Marshall Co. Jail Expansion Project Update From Sheriff Hargrave

The following is a release from Marshall County Sheriff Daniel A. Hargrave

My last update was in July this year. Since then we have moved forward to get bids for the jail so that we could get a more accurate number that we were dealing with. The architect and construction managers will have met on the 9th of September to give the Commissioners’ an accurate update and discuss plans.

I would anticipate a county wide meeting this fall at some point for the public to come and view the construction plans and ask questions about the facility. As has been stated before, the public is always welcome to come view the current facility and meet with you. Just call ahead to make an appointment and I will be glad to meet. I can answer any questions that they might have about the need for the expansion.

As I stated before, the current facility has become a liability issue due to the layout, causing safety concerns. After the fire in 2017, the jail was restored back to its prior state. The liability issues still remain a priority. The one thing that I felt needed to be addressed was the increase to 2 corrections officers on 24 hours a day, instead of one. That has been addressed and a jail administrator has been put into place. The addition would be in a pod system layout to minimize any safety concerns that we have now. I strongly encourage the public to come to our fall meeting and see what improvements will be made with the expansion.

The ability to house a few more inmates, preparing for the future and more importantly being able to classify inmates according to their crimes, mental status, and work release inmates. Mental health in jails across the country is becoming an important issue that has to be dealt with. We are currently unable to segregate more than a couple inmates if we have mental health issues. This is detrimental to jail being run effectively. Our ability to classify inmates when they come into our facility will allow a much-needed safer environment, and flow of inmates once they are incarcerated.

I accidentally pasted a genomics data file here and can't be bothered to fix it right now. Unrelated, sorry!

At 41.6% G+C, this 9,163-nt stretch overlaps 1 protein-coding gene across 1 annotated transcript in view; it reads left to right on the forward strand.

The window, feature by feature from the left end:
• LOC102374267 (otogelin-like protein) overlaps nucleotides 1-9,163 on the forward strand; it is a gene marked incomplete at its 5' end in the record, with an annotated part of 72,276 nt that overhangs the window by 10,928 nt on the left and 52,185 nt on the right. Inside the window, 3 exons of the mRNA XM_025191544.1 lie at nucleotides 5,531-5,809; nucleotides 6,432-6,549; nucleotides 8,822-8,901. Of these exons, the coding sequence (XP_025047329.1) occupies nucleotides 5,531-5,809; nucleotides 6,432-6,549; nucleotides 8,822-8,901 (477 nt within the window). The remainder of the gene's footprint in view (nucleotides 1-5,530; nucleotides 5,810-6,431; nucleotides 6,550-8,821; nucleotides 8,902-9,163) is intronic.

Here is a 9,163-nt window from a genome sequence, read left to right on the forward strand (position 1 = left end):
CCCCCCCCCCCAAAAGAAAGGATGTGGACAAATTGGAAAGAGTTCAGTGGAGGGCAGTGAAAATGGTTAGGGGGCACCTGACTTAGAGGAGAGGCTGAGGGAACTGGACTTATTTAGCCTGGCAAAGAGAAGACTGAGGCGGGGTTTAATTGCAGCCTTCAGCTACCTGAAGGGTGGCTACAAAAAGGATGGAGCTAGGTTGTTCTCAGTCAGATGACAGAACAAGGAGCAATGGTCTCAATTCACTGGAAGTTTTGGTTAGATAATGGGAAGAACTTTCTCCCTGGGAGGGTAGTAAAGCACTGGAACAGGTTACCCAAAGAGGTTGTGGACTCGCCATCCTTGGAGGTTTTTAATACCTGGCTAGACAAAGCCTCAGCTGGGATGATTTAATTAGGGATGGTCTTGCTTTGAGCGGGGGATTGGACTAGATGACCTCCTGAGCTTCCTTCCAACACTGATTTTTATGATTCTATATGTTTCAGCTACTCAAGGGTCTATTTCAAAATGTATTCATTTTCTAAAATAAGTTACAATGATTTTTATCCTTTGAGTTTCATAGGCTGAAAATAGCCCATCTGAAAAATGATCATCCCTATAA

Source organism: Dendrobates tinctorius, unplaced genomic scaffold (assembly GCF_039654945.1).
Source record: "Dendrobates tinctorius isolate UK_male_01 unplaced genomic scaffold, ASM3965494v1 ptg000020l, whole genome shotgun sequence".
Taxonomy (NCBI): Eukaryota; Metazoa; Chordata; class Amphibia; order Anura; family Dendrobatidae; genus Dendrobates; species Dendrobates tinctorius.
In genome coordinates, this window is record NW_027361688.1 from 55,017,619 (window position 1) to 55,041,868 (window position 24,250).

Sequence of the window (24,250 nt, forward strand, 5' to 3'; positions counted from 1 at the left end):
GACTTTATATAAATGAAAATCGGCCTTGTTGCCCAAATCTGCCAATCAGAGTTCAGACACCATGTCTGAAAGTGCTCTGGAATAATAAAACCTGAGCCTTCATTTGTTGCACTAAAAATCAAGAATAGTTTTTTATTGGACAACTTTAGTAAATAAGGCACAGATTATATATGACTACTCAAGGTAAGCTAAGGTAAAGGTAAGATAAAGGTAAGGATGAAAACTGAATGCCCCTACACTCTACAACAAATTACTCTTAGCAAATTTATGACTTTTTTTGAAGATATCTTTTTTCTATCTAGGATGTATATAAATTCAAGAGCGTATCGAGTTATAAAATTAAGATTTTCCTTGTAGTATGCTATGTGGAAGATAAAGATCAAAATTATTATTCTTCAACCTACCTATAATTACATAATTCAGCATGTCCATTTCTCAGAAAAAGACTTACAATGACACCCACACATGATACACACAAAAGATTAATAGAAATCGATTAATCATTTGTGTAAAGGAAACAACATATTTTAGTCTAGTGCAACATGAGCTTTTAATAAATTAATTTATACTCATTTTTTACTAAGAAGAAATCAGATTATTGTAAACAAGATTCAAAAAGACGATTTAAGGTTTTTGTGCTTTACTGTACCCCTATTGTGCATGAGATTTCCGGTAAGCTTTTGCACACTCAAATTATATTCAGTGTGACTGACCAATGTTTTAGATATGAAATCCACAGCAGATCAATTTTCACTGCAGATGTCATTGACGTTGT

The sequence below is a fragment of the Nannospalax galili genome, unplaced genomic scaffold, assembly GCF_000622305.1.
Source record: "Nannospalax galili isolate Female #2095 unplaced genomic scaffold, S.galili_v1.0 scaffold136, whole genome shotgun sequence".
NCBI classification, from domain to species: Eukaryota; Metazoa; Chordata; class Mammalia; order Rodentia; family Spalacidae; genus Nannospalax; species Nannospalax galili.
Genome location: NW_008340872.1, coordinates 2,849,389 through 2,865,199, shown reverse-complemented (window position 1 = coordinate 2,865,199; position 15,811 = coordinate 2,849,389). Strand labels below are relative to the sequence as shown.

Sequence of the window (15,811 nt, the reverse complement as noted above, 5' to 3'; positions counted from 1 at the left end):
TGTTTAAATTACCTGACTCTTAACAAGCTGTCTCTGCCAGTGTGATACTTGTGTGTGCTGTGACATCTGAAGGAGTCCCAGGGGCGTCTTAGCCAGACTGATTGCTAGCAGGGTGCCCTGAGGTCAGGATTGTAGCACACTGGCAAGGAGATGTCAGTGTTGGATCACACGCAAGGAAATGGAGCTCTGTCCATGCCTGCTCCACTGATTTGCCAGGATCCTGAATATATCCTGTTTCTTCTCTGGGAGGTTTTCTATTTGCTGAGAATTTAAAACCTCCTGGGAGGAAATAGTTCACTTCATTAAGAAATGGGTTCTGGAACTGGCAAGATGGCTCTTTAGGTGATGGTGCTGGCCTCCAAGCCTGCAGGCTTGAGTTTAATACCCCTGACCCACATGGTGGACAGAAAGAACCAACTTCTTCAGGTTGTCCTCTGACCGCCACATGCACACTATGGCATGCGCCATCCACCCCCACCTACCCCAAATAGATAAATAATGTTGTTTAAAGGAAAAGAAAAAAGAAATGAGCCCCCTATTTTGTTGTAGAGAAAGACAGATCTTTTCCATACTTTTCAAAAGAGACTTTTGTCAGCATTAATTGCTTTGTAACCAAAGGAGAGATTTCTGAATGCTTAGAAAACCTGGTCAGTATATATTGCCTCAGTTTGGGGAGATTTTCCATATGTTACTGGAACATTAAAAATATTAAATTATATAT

We currently to date have 15 inmates in our facility. This number will bounce around all throughout the year. We have to build a facility that will house what I feel is a target number of 40 or more. We have reached 30 inmates at numerous times before and have had to house outside our county. The current plans have the new expansion to house 46 inmates, which I feel is a safe number, and is also the number that the ground we have to work with allows. With that number it is also being able to classify the inmates, although we may not be full, it will allow us to move inmates around for their safety, depending on their classification, as well as the correction officer’s safety. We cannot afford to build the expansion any smaller, when it appears that we will actually increase in population. The prisons are currently full, and we anticipate that a certain amount of inmates will be spending more county jail time than in the past. Correction facilities are traditionally built for a 50-year life span. We are knocking on the door of that, and continuing to put ourselves in a liability issue

Walking female inmates outside to the upstairs cells after booking, blind spots, linear hallway, inability to put cameras in cells, walking inmates outside to court, stairwell in the inmate population, are numerous safety issues that we have to deal with, and we would be glad to discuss with the public during a walk trough of our current facility. We also will be holding a couple of dates this fall or winter for the public if they would like to come in and tour the facility on top of the reserved meetings.

Thank you
Sheriff Hargrave